Petersen, M. R., S. J. Williams, M. E. Maltrud, M. W. Hecht, and B. Hamann (2013), A three-dimensional eddy census of a high-resolution global ocean simulation, J. Geophys. Res. Oceans, 118, 1759–1774, DOI:

4. Global warming, increased or modified upwelling and fisheries: Selected by Editor in Chief Eric Des Barton

This paper explores the changes in intensity, duration and onset of coastal upwelling in the North Pacific system in relation to an expected strengthening of alongshore winds caused by increasing land-ocean temperature contrast in line with Bakun's hypothesis. Upwelling is the basis of a large part of the ocean's productivity and fisheries; changes in its characteristics will have major economic and climatic implications.

Brian Bylhouwer, Debby Ianson and Karen Kohfeld (2013), Changes in the onset and intensity of wind-driven upwelling and downwelling along the North American Pacific coast, Journal of Geophysical Research: Oceans, DOI:

5. Biogeochemical processes in a changing world ocean: Selected by Editor S. Bradley Moran

This interdisciplinary examination of the importance of iron inputs and utilization in the climatically sensitive Southern Ocean indicates how possible future changes in sea ice cover and mixed layer depth may impact on the ocean system. Feedbacks from a changing ocean in turn may alter the supply of iron for certain continental sources.

Boyd, P. W., K. R. Arrigo, R. Strzepek, and G. L. vanDijken (2012), Mapping phytoplankton iron utilization: Insights into Southern Ocean supply mechanisms, J. Geophys. Res., 117, C06009, DOI:

6. Shore and beach response to changing wind and wave climate: Selected by Editor Thomas H.C. Herbers

Field observations of the wave-induced flow in submerged sea grass are presented that yield new insight in biophysical interactions on beaches, and may help to understand the effects of a changing wave climate on near shore ecosystems.

Luhar, M., E. Infantes, A. Orfila, J. Terrados, and H. M. Nepf (2013), Field observations of wave-induced streaming through a submerged seagrass (Posidonia oceanica) meadow, J. Geophys. Res. Oceans, 118, 1955–1968, DOI:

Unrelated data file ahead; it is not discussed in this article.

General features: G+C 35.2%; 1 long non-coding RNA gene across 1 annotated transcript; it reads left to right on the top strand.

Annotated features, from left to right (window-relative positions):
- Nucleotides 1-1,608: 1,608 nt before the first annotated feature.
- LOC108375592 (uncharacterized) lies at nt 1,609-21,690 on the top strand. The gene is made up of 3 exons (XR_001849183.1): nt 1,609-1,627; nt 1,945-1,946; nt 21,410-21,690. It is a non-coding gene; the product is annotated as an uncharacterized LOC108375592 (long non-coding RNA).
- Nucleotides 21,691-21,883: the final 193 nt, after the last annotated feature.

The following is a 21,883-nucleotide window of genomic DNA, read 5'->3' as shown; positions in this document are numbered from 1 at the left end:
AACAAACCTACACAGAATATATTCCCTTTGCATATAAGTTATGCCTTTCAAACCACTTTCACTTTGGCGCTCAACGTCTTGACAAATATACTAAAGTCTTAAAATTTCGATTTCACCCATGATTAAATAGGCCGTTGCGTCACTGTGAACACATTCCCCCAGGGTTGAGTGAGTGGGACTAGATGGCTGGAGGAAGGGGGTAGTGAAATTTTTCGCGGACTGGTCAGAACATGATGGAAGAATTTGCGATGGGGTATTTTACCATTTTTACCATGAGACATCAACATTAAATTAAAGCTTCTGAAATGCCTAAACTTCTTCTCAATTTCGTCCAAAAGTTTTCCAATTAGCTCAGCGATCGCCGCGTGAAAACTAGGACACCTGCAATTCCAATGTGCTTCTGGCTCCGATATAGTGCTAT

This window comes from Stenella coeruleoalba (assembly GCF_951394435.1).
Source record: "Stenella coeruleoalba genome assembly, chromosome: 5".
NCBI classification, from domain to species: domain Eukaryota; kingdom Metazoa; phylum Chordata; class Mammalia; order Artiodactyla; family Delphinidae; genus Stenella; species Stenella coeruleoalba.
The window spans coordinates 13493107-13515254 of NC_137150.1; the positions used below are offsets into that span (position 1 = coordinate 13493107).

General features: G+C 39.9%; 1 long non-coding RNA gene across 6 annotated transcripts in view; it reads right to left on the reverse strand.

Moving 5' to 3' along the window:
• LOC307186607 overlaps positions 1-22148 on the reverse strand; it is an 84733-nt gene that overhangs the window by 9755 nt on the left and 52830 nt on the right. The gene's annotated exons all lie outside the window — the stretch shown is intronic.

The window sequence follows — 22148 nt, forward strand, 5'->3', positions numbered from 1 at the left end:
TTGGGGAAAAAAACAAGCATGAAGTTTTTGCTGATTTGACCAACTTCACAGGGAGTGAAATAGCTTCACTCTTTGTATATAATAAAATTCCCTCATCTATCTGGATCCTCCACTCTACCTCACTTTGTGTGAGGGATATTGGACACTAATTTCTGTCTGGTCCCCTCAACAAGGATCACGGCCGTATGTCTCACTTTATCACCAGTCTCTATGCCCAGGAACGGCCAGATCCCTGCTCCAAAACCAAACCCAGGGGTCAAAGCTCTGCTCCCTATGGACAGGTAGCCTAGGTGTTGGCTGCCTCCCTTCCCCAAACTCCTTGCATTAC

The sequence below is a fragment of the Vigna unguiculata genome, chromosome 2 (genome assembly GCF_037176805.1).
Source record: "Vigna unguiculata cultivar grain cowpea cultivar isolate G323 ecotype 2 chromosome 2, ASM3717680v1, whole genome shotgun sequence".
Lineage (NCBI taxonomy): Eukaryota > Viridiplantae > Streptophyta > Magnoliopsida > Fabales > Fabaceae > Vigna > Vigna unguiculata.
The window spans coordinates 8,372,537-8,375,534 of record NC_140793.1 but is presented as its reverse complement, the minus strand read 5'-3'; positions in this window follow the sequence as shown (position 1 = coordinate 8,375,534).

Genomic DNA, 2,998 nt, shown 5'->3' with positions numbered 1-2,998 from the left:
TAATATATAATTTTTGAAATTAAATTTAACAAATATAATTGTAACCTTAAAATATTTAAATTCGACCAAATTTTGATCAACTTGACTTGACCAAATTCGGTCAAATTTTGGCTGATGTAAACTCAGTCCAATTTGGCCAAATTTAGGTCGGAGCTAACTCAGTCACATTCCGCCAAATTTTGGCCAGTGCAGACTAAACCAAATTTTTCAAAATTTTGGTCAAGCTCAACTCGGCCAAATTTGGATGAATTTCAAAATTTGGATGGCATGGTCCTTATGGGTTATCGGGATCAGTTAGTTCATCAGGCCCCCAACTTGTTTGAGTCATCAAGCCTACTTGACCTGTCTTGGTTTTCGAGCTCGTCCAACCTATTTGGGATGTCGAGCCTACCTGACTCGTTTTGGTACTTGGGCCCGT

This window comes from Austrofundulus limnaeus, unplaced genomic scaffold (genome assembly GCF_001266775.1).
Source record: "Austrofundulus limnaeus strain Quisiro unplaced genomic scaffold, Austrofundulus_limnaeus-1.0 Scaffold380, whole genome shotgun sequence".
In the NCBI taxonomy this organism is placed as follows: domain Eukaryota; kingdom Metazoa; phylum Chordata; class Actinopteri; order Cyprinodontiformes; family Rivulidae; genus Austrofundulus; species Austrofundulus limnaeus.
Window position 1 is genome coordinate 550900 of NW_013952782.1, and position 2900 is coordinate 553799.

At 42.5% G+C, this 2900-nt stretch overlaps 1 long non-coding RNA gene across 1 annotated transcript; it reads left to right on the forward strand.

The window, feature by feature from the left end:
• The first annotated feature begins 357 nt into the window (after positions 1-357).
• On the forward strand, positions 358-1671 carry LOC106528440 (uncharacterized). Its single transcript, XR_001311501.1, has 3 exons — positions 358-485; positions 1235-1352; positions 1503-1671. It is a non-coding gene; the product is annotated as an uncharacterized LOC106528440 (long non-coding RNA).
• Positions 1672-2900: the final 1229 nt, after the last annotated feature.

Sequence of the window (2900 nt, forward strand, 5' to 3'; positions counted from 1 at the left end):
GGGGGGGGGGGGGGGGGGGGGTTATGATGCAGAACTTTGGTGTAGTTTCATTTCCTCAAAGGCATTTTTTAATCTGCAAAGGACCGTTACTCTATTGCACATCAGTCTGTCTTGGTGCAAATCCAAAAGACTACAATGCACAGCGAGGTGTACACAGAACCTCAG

7. Ocean-atmosphere interaction and climate: Selected by Editor Chunzai Wang

This reanalysis via modeling with data assimilation finds that long term variability of the El Niño shows considerable decadal scale variability but little indication of long term trend. The phenomenon appears to have been stronger before 1920 than during the mid-20th Century.

Giese, B. S., and S. Ray (2011), El Niño variability in simple ocean data assimilation (SODA), 1871–2008, J. Geophys. Res., 116, C02024, DOI:

To see a slideshow of images for some of these papers, go to

The Weather Channel— 18 February 2013
East Coast Faces Rising Seas from Slowing Gulf Stream

“Experts on the sea level rise triggered by climate change have long known that it will proceed faster in some places than others. The mid-Atlantic coast of the U.S. is one of them, and the reason — in theory, anyway — is that global warming should slow the flow of the Gulf Stream as it moves north and then east toward northern Europe.”
Ezer et al.,Journal of Geophysical Research: Oceans, 6 February 2013,

AGU Journals Increase in Importance According to 2010 Impact Factors [PDF].